7 thoughts on “A Parody of the Future of Education”

  1. You just gave us a lecture via the Internet! How about an example of how we’d teach ourselves the content you just delivered (from original sources), form a hypothesis, and present it along with some experiments?

    James 1:22 (NIV) reminds us, “Do not merely listen to the word, and so deceive yourselves. Do what it says.”.

    The big risk of universities is “credential based on listening only” (with some regurgitation). That’s not terribly useful when innovation is required.


  2. So, universities are businesses that want to stay in the business they are in (credentialing for fees), staffed by faculty who want to stay in their line of work (lecturing) and this is inviolate over changes in technology (printing press, Internet).

    Is it possible that a different business model will disrupt the University’s position — offering ‘good enough’ learning with or without ‘good enough’ credentials by a different model of delivery at a radically lower cost point. Might universities be ignoring this financially uninteresting market?


  3. During moments of weakness I do fear that the future of education may be just as you describe. Certainly at the moment there seem to be more forces conspiring to maintain the status quo than there are forces to encourage change for the majority of practice in higher education. When it finally comes I’m afraid change will be painful for most these glacially moving organisations.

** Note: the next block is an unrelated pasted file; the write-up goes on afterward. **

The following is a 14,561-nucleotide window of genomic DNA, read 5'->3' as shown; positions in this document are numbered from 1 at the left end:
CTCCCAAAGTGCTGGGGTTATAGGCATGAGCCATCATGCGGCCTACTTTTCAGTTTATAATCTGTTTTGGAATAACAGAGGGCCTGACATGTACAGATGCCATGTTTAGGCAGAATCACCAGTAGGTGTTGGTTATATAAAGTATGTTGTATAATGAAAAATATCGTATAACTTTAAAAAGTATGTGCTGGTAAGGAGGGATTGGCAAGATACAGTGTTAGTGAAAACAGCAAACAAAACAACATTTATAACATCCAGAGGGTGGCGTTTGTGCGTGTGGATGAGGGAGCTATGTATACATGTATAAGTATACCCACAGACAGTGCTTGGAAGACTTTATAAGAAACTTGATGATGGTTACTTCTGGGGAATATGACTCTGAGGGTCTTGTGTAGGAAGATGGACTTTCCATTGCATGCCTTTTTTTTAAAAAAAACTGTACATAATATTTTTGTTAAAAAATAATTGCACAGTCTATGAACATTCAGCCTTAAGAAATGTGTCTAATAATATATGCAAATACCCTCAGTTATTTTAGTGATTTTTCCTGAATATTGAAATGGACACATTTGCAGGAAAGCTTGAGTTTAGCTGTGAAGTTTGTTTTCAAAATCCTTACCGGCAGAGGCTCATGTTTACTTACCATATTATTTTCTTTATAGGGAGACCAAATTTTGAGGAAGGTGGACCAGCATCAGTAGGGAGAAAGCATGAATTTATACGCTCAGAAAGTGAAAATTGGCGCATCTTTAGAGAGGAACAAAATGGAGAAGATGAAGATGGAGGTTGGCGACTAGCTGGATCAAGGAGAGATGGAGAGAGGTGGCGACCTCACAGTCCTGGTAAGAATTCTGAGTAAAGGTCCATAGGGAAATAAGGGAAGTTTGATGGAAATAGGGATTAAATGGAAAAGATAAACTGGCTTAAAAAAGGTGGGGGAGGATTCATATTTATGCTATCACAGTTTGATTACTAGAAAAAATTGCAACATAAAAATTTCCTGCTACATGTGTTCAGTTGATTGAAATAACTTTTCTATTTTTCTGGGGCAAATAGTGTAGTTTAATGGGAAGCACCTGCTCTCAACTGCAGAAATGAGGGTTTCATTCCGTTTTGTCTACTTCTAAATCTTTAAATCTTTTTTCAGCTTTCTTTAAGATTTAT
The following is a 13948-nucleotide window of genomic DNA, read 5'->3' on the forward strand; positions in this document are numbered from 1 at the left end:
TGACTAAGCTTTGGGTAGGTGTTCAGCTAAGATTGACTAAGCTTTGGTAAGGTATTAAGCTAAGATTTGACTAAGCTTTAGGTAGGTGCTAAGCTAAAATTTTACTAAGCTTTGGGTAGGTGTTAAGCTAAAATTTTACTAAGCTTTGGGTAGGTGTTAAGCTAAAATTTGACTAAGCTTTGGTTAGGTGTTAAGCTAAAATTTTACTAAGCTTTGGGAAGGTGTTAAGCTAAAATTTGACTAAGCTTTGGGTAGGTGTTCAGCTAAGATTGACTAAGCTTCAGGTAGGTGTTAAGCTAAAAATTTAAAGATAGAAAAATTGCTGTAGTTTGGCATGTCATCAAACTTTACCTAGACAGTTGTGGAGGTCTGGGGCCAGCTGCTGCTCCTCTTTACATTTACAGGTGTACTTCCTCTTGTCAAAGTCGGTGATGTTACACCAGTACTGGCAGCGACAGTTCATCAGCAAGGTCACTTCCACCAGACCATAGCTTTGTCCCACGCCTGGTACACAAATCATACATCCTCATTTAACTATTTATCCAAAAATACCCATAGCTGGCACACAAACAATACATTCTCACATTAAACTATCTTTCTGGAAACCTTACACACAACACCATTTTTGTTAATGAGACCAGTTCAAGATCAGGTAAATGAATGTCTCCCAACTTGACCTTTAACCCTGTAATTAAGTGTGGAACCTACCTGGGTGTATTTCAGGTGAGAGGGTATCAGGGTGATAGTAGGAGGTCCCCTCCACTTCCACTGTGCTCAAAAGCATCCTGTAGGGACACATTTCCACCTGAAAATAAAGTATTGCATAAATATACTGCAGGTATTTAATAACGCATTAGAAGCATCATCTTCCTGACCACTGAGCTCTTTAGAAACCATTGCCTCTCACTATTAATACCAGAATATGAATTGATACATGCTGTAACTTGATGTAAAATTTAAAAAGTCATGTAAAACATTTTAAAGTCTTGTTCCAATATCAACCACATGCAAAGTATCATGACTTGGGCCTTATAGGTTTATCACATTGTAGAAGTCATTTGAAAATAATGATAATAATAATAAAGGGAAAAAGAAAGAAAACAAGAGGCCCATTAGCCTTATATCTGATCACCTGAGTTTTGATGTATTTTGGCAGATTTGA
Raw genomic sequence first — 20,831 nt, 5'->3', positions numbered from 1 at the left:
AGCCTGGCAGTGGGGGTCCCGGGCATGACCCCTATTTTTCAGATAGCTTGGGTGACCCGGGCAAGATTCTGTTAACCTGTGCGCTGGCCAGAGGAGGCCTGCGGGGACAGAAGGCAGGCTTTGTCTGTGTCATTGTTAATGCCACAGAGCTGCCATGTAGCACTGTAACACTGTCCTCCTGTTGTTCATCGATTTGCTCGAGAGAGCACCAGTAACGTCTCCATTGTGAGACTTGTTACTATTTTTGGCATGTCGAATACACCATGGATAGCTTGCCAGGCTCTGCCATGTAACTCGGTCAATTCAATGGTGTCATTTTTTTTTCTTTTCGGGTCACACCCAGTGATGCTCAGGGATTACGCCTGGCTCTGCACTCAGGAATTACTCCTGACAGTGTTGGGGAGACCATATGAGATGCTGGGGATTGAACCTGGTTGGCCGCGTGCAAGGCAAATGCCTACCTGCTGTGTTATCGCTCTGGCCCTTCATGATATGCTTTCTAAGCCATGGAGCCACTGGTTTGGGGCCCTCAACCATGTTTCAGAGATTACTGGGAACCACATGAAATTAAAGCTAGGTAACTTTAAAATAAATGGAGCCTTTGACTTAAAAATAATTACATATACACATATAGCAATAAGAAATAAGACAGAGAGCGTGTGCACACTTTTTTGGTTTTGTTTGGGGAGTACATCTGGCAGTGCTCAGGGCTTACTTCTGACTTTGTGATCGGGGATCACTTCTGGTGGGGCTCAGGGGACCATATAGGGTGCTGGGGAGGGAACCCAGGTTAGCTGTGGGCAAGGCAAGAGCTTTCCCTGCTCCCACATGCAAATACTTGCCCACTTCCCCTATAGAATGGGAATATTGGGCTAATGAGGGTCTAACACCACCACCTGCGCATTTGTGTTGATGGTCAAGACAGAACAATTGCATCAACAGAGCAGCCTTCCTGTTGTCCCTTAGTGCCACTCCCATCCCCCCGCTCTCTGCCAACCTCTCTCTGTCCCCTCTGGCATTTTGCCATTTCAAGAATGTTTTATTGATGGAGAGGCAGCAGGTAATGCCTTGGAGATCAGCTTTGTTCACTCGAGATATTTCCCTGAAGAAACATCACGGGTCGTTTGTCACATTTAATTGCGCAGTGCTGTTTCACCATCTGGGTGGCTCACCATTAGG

4. Why is the internet different? Simple, I dont like this lecture, I skimmed through 3 minutes (in total) and I am now going to close down this really rather dull overview and click onto something that might be useful.

    Please tag under ‘no-brainers’

  5. I chuckled because in some ways you captured elements of education that many tech advocates ignore.

    1) Credentials are useful and some credible institution needs to grant them. Schools/colleges are one of the most widespread, although various professional credentials come from government (licenses). Shifting credentialing authority away from schools will not be an easy or quick move even if some teaching is available in other ways.

    2) We really like face-to-face interactions even if there are many other ways to learn. Distance education and self-teaching have been possible for centuries. Your lecture would have been so much more interesting and funny in person đŸ™‚

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